Course:Classroom Climate/5. Critical Thinking and Representation in Student Writing
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- By the end of the session, participants will be able to...
- March 10, 2014 by Dr. Dory Nason
- November 7, 2012 (Cancelled)
- January 9, 2012 by Dr. Dory Nason (Read about the facilitator and the session report)
Dory Nason (Ph.D. University of California, Berkeley) is Anishinaabe and an enrolled member of the Leech Lake Band of the Minnesota Chippewa Tribe. Her areas of research include contemporary Indigenous Feminisms and related Native women’s intellectual history and literature. She is currently at work on her book manuscript, Red Feminist Voices: Native Women’s Activist Literature. At UBC, Professor Nason teaches on the subjects of Native Literature and Criticism; Indigenous Theory and Research Methods; and Writing & Representation on Indigenous topics in advanced research.
Dory joined the First Nations Studies Program in August 2008. Dory comes by way of the University of California’s Ethnic Studies Department at Berkeley. Specializing in Indigenous feminism and literature, Dory holds a joint position with the UBC Department of English. In 2013, she was awarded a prestigious Killam Teaching Prize in recognition of her contributions to teaching excellence at UBC.
Resources Recommended by the Facilitator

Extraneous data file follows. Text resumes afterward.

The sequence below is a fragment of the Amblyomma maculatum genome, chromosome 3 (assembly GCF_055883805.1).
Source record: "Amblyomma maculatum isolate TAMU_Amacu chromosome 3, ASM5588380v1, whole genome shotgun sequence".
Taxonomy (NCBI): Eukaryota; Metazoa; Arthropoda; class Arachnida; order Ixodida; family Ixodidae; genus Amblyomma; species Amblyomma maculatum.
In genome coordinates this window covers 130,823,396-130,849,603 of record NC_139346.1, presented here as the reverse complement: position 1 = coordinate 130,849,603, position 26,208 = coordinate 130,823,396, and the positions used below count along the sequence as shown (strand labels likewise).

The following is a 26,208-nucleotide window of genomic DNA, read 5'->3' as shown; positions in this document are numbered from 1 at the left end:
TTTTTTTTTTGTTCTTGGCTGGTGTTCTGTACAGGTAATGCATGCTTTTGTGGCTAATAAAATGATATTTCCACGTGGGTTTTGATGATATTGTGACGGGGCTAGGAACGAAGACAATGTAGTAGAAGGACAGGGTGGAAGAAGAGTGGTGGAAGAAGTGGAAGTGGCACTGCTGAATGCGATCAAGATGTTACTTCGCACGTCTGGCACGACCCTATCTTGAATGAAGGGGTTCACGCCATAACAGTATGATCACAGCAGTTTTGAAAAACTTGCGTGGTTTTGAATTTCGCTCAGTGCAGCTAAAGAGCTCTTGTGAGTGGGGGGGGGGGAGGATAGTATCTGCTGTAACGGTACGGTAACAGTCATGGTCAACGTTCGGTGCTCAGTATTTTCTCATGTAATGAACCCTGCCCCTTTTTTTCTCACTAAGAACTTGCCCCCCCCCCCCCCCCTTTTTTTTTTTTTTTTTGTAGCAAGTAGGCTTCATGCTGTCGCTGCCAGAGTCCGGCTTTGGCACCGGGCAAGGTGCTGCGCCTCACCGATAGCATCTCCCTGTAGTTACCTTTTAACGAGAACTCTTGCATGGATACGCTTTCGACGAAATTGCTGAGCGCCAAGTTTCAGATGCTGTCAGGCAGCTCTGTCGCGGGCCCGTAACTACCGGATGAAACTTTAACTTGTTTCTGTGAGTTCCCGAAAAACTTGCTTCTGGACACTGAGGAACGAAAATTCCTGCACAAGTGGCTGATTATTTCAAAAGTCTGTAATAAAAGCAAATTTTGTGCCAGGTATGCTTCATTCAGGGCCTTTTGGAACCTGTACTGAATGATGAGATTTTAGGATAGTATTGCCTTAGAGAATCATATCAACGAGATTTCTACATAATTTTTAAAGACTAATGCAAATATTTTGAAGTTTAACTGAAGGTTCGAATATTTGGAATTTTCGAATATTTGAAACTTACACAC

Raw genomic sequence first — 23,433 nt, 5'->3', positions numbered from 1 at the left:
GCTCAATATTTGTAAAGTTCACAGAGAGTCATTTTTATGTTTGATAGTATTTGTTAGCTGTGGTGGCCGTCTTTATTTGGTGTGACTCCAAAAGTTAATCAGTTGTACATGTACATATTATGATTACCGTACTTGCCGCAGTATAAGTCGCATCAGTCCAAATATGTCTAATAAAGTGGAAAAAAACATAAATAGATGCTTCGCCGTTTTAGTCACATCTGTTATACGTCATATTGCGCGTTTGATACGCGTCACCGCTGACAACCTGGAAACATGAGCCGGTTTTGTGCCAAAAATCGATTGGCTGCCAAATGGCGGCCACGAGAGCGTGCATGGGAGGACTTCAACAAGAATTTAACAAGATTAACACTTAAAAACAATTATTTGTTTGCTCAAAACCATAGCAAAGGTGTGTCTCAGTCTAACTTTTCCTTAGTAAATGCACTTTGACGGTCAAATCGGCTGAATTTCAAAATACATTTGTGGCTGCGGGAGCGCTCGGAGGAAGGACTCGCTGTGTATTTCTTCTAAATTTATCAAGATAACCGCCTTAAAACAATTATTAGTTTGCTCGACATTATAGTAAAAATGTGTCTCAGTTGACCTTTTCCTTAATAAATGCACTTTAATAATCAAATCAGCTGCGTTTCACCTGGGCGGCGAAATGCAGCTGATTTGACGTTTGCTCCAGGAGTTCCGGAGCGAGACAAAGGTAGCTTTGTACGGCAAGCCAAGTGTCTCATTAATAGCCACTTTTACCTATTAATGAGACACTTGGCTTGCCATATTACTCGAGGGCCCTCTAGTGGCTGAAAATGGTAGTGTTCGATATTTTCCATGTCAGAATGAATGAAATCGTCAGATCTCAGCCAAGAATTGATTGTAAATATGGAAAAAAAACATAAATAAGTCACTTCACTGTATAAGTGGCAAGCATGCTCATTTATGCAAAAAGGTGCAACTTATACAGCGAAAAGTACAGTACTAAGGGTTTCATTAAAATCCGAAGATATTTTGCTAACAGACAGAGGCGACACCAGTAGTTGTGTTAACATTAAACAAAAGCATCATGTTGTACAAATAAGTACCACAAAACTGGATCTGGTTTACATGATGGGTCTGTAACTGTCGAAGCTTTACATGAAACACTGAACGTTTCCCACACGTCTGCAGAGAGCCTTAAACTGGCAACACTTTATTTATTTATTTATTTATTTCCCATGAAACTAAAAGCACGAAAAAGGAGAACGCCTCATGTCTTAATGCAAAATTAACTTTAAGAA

- The business of fancydancing. Alexie, S. (Director). (2002).[Video/DVD] New York, NY: Wellspring Media.
- Deloria, P. (1996). I-am-of-the-body, thoughts on my grandfather, culture, and sports. South Atlantic Quarterly, 95(2), 321-338.
- King, T. (2012). The inconvenient Indian: A curious account of native people in North America. Toronto, Canada: Doubleday Canada. (See Chapter 3)
- Lyons, S. R. (2000). Rhetorical sovereignty: What do American Indians want from writing? College Composition and Communication, 51(3), 447-468.
- Rosaldo, R. (1993). Culture & truth: The remaking of social analysis : With a new introduction. Boston, MA: Beacon Press.
- Simpson, L. (2001). Aboriginal peoples and knowledge: Decolonizing our processes. Canadian Journal of Native Studies, 21(1), 137-148.
- Smith, L. T. (1999). Decolonizing methodologies: Research and Indigenous peoples. Dunedin, New Zealand: Zed Books. (See p. 88)
- Tait, C. L. (2013). Resituating the ethical gaze: Government morality and the local worlds of impoverished indigenous women. International Journal of Circumpolar Health, 72, 200-205.
- Wheeler, W. (2005). Reflections on the social relations of Indigenous oral history. In D. McNab, & U. Lischke (Eds.), Walking a tightrope: Aboriginal people and their representations (pp. 189-214). Waterloo, Canada: Wilfrid Laurier University Press.
More Related Resources
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Put It into Practice: What Faculty is Doing in Classes
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